A Comprehensive Guide to Herniated Discs in the Neck
When most people think of protecting themselves in sports, they likely gravitate to places like the head, the knees and the elbows. But protecting your neck is no laughing matter, and one of the most common—and preventable—injuries to occur in the neck is the herniated disc.
But what exactly are herniated discs? What causes them, how do you treat them, and can you stop them from happening in the first place? You’ve come to the right spot to find out. Read on to learn everything you need to know about herniated discs. And if you like what you read here and were able to use it for your own battles with a herniated disc, drop us a comment and let us know!
A Brief Overview of Herniated Discs
“Herniated disc” might be a familiar name to some, but comparatively few know what this ailment actually entails. According to the American Academy of Orthopedic Surgeons, herniated discs in the neck are relatively rare; they tend to occur most frequently in the lower back. That said, a herniated disc can happen anywhere along the curvature of the spine, and older athletes in particular are more at risk of getting one in their neck.
As you age, your spinal disks lose some of their fluidity and gelatinous protective layer over time, making them less flexible and more prone to injury. A herniated disc in the neck occurs when some of this gelatin seeps through the bone and begins to irritate the surrounding discs and nerves. This ailment often occurs naturally in older people regardless of vocation, but considering that your odds of a herniated disc increase from falls and impacts, athletes in middle and upper age fall in the middle of a perfectly unfortunate Venn diagram of people most likely to suffer from a herniated disc.
Luckily, while far from pleasant, herniated discs almost never require surgery or invasive treatment of any kind to fix. They will usually amend themselves after a few weeks of restorative therapy, resting your sore points and common-sense relaxation techniques.
How to Recover from a Herniated Disc
You should always visit your doctor and inquire as to the best course of action for your specific treatment whenever you think you might have a herniated disc. That said, there are some simple things you can do to speed along your recovery, and a few of these tips might even work as treatment plans in and of themselves.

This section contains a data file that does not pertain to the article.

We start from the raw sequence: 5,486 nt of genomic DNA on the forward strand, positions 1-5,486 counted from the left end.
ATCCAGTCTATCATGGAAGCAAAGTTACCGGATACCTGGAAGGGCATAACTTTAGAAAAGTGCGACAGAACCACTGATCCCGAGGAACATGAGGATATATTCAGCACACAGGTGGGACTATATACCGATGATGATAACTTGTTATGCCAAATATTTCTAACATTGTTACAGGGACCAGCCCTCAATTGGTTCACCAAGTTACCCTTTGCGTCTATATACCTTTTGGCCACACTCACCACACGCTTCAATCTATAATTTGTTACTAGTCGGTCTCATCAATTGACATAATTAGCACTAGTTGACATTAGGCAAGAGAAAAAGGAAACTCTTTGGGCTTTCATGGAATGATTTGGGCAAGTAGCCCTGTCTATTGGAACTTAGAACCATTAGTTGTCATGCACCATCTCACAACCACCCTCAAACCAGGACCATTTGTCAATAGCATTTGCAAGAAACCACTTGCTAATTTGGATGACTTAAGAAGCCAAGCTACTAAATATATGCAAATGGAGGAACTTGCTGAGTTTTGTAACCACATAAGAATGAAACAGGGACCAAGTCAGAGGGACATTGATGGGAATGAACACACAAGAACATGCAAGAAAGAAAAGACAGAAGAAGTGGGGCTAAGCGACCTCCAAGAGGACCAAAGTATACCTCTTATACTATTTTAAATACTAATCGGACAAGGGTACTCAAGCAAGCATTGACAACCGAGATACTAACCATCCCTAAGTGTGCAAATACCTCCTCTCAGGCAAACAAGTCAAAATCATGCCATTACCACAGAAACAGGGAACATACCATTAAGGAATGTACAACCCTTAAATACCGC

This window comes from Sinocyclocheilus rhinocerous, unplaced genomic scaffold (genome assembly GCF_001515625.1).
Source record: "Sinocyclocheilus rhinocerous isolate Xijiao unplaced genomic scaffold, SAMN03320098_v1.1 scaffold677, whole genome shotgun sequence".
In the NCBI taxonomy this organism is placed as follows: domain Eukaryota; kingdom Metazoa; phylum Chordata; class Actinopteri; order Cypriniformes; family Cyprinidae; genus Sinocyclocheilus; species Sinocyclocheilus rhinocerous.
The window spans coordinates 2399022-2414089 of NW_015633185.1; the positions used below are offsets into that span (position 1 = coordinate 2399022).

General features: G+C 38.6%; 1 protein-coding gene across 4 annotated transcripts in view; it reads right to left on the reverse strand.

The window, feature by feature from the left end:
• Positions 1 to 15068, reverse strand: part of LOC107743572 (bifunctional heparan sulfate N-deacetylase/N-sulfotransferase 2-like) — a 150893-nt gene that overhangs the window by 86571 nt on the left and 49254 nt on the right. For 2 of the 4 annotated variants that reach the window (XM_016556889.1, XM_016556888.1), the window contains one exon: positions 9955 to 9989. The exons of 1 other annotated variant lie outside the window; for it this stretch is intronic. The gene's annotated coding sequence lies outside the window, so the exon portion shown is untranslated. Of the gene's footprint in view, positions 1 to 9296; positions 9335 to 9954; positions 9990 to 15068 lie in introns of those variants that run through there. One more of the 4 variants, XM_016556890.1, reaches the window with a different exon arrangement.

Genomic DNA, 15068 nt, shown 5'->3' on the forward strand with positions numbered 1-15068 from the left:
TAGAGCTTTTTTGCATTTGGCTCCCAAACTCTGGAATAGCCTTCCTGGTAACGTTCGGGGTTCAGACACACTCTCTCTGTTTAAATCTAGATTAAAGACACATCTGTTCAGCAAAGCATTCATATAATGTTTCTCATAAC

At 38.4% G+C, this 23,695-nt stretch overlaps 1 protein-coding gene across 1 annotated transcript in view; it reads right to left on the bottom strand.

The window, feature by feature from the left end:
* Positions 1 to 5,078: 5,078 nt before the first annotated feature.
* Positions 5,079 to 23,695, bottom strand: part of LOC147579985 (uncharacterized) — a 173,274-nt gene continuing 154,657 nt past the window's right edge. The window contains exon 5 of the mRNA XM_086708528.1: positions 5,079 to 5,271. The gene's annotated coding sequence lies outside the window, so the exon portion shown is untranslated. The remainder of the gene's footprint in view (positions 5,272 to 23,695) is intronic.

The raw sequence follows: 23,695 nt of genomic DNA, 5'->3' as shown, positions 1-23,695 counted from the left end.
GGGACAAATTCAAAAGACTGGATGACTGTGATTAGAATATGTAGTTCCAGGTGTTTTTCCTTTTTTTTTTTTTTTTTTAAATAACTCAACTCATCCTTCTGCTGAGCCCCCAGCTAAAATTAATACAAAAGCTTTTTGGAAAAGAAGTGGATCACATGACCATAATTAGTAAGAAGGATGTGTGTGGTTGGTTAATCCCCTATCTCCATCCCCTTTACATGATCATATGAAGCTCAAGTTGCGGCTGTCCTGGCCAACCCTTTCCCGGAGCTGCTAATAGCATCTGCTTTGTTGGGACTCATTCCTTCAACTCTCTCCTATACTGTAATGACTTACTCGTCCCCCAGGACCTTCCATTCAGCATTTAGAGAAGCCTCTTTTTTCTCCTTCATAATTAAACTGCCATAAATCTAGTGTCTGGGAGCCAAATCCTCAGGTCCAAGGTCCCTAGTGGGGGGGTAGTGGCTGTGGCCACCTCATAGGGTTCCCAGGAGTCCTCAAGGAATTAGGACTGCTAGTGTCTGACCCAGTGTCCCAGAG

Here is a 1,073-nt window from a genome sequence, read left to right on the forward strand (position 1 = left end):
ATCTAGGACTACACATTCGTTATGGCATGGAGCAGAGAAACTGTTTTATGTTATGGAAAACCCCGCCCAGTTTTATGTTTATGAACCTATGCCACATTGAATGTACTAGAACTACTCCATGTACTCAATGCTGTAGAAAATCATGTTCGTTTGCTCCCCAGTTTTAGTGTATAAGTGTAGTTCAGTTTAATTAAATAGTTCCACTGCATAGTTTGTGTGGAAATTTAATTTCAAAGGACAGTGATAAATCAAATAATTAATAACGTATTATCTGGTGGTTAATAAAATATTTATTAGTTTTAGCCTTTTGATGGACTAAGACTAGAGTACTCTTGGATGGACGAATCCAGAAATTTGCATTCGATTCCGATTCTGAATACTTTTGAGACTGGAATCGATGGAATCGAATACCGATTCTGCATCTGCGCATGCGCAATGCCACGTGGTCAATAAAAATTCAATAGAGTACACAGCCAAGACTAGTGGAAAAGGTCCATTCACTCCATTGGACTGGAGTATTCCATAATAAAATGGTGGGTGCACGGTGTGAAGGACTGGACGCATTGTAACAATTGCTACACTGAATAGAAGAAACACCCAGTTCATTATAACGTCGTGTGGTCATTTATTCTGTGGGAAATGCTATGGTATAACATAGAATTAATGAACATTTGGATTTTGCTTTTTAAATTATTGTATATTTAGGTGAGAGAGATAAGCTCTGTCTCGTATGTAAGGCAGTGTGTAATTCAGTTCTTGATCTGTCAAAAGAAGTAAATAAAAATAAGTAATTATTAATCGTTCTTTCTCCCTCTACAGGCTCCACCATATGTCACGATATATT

- Rest: There’s nothing like a soft couch, a firm pillow and a healthy dose of Netflix to recover from a herniated disc in the neck. Take the pressure off, but don’t lie around for too long; you’ll want to start moving around again as soon as you feel comfortable in doing so, so that your neck can re-acclimate itself to the pressure and movements you’ll need it to perform in your daily life. A couple days of taking it easy generally does the trick, although most times rest is to be used in conjunction with the other methods listed here.
- Stretches and Exercise: There are a few simple stretches you can perform in your downtime to make the pain of a herniated disc in the neck resolve that much faster. Try gently rolling your shoulders back and forth or tucking your chin to your neck and back again in a slow movement. You can do these stretches any time you have a free moment, but they work best when your body is at its most limber, like when stretching out upon waking or getting out of a hot shower. A foam roller can also be used to make some of these stretches easier and provide a great level of relief on its own terms.
- Physical Therapy: Your doctor might recommend visiting a physical therapist if you’re suffering from a herniated disc in the neck and stretches and Ibuprofen don’t seem to be working as fast as they should be. Physical therapy can be a fantastic option because not only will it help with your current ailment, but a good physical therapist will perform routines that strengthen and add flexibility to other parts of your body too. These procedures will also help with inculcating good habits regarding poster and stretching. The American Physical Therapy Association offers a helpful search engine that you can use to locate a physical therapist in your hometown and start kicking that herniated disc in the neck to the curb.
- Surgery: Thankfully, it isn’t an especially common occurrence, but occasionally a herniated disc will be such a persistent injury that some level of surgery or invasive healing may be necessary to correct it. At the simpler end, this can mean a cortisone injection in the spine; in more drastic cases, a complex surgical procedure may be required. Surgeries like this can be expensive and carry their own set of risks, so only consider this option if all other solutions have failed.